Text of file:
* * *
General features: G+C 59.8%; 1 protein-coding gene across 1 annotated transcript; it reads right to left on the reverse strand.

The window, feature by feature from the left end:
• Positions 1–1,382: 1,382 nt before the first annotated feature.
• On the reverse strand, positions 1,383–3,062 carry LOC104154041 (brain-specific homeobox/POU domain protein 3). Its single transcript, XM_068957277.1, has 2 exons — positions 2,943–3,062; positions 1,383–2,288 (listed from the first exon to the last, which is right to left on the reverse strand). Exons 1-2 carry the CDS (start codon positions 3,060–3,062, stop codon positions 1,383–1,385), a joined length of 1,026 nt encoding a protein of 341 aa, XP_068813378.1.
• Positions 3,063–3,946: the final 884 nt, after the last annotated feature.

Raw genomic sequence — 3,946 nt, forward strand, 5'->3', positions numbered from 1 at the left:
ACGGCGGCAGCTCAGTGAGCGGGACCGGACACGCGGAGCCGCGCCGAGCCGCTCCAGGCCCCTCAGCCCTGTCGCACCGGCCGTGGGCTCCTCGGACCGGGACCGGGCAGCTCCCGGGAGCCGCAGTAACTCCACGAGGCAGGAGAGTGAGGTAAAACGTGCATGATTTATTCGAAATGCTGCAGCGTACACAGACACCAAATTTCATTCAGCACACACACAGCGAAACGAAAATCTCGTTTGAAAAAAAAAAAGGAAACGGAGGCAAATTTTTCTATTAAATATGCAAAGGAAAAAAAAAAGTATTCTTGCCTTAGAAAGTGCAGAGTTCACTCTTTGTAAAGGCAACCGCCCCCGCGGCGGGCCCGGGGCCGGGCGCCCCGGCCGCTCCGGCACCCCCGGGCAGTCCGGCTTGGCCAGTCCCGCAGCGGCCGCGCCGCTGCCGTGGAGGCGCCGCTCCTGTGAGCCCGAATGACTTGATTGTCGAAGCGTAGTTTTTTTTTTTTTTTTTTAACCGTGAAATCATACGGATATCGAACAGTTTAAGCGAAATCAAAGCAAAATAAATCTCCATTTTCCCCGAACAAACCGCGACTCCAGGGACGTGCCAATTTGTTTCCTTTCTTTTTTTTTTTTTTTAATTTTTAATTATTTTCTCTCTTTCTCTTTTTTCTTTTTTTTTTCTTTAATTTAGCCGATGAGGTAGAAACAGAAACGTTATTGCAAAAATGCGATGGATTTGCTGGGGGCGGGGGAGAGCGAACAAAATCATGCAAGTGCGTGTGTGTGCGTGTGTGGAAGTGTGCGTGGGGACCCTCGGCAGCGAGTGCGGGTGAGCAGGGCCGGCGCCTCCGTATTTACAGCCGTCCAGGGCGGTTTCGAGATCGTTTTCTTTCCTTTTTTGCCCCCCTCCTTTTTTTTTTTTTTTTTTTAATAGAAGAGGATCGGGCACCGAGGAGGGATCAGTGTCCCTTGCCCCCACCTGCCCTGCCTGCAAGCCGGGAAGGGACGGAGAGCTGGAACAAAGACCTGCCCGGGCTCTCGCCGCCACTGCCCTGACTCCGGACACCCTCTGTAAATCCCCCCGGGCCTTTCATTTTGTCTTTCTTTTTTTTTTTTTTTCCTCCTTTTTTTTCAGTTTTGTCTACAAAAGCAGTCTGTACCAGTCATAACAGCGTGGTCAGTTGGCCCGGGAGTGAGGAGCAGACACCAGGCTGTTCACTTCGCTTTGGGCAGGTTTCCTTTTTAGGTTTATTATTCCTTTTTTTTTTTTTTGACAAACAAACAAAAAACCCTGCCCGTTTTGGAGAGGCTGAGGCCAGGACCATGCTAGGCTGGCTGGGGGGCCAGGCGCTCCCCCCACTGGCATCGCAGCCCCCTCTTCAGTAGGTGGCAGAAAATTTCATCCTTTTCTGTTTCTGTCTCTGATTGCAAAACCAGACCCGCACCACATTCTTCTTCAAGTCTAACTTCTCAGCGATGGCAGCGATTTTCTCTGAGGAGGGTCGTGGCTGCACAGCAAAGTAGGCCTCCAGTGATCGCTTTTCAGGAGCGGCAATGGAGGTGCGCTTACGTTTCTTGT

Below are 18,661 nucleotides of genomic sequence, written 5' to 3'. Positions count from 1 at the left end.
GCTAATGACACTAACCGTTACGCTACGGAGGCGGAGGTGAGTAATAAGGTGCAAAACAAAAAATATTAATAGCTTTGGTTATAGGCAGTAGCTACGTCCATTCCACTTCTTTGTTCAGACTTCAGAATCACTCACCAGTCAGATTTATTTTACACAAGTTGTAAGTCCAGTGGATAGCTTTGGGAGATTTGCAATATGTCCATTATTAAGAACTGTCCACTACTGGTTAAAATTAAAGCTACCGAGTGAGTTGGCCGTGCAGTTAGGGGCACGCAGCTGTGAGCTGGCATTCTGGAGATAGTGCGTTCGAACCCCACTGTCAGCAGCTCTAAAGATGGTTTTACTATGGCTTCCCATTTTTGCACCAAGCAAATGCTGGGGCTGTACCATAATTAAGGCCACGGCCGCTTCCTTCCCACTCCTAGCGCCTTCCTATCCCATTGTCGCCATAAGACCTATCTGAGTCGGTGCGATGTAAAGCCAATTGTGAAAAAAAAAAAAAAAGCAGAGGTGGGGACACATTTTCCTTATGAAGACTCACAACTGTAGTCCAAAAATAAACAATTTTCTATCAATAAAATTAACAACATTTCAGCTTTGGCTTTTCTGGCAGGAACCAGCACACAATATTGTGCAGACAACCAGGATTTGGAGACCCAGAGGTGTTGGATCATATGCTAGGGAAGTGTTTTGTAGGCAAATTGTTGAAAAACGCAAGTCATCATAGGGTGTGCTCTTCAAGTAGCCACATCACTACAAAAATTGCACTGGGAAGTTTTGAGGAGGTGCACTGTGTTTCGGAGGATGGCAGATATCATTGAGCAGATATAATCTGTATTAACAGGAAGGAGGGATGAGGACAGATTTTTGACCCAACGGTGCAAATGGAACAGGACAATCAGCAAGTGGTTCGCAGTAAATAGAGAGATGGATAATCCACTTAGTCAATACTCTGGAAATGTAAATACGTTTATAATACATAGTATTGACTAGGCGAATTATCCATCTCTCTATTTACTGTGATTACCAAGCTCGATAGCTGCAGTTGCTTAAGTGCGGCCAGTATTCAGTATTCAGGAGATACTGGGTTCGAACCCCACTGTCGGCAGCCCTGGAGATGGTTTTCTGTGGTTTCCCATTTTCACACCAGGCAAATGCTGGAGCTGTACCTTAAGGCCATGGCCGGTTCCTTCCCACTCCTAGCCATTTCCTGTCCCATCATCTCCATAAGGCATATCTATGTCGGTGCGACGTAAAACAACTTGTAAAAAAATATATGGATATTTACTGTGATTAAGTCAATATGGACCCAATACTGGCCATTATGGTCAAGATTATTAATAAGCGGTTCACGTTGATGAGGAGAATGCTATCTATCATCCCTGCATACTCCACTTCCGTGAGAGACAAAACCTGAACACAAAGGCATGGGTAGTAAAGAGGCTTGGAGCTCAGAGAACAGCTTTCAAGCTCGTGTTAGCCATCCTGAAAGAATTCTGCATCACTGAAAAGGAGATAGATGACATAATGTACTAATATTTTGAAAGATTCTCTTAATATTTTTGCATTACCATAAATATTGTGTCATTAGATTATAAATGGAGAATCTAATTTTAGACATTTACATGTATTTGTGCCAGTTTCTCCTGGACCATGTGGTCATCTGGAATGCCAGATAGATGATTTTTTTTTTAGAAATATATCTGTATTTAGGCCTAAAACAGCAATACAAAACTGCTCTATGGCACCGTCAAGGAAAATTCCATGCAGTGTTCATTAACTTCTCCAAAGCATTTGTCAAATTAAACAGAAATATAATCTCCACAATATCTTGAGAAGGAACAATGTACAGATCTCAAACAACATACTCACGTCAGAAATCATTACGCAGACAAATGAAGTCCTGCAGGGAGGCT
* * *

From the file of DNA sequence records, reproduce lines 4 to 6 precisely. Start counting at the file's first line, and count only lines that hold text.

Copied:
• On the reverse strand, positions 1,383–3,062 carry LOC104154041 (brain-specific homeobox/POU domain protein 3). Its single transcript, XM_068957277.1, has 2 exons — positions 2,943–3,062; positions 1,383–2,288 (listed from the first exon to the last, which is right to left on the reverse strand). Exons 1-2 carry the CDS (start codon positions 3,060–3,062, stop codon positions 1,383–1,385), a joined length of 1,026 nt encoding a protein of 341 aa, XP_068813378.1.
• Positions 3,063–3,946: the final 884 nt, after the last annotated feature.

Raw genomic sequence — 3,946 nt, forward strand, 5'->3', positions numbered from 1 at the left: